CADIZ, SPAIN - OCTOBER 17: Matthew Fitzpatrick of England poses with the trophy after winning The Estrella Damm N.A. Andalucia Masters at Real Club Valderrama on October 17, 2021 in Cadiz, Spain. (Photo by Angel Martinez/Getty Images)
Fitzpatrick proves the master at Valderrama
Matt Fitzpatrick won the Andalucía Masters after overturning a three-stroke deficit in the final round at Valderrama in Spain.
The two-time Ryder Cup player started the day chasing fellow Englishman Laurie Canter and parred the first 15 holes as his competitors made ground.
A three-over-par back nine put a halt to Canter’s title tilt as Sweden’s Sebastian Söderberg held the lead as he stood on the 17th tee, but a double-bogey, bogey finish on the notoriously difficult closing holes gave Fitzpatrick a clear run for his first victory since last year’s DP World Tour Championship.
Fitzpatrick birdied 16 and 17 to move to six under and tapped in for par on 18 as he signed for a bogey-free 69 and a three-stroke victory over Söderberg and Australia’s Min Woo Lee. Canter finished in a share of fourth alongside six others on two under, with just 14 players finishing under par in Sotogrande.
Speaking after bagging his seventh European Tour title, Fitzpatrick said: “Winning around Valderrama is something I’ve always wanted tick off my bucket list. To do it in the way that I did, with no bogeys in the final round, was extra special.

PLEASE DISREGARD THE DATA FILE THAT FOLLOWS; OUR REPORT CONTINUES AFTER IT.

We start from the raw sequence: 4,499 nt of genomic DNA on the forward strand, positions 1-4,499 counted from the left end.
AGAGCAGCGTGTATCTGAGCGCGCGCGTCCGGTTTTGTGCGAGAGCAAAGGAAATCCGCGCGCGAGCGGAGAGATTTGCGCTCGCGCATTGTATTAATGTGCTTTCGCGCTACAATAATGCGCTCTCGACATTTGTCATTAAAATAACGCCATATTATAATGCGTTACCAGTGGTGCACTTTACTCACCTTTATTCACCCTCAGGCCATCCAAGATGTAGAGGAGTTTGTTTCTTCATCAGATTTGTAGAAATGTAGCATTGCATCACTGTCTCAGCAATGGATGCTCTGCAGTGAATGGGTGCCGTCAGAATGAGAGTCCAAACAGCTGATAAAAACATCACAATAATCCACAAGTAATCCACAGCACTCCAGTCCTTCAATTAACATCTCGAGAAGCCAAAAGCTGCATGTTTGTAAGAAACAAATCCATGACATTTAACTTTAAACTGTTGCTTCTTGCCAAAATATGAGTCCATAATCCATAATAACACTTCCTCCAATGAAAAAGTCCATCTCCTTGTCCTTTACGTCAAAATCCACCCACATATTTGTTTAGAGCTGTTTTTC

“I said to Billy (Foster) after about 14 that every putt I had seemed to just be on a little bit of a strange slope or a strange look. I just didn’t really get any that fit my eye. Then we got to 16 and it was a perfect read, just dead straight. It doesn’t get easier than that. Then I saw what happened on the tee. I still felt nervous, despite knowing what was going on. But it gave me the freedom to commit to the shots and keep doing what I was doing. I felt if I could hang in there, hang around and pick up a couple of birdies if possible, pars were never a bad thing, and that’s what I did.”
He added: “I’ve been doing a lot of work on my irons with my coach, Mike Walker. Maybe I don’t give him enough credit, but he’s the best in the business in my opinion. He spends hours and hours looking at my swing, trying to get things right, finding little things we can improve on and it showed this week. I gave myself chances, kept hitting it the fat side of the green. That’s all I could keep doing. Took the pressure off. Didn’t try and chase anything and that was a big factor, that my irons have improved and I’ve got that confidence.”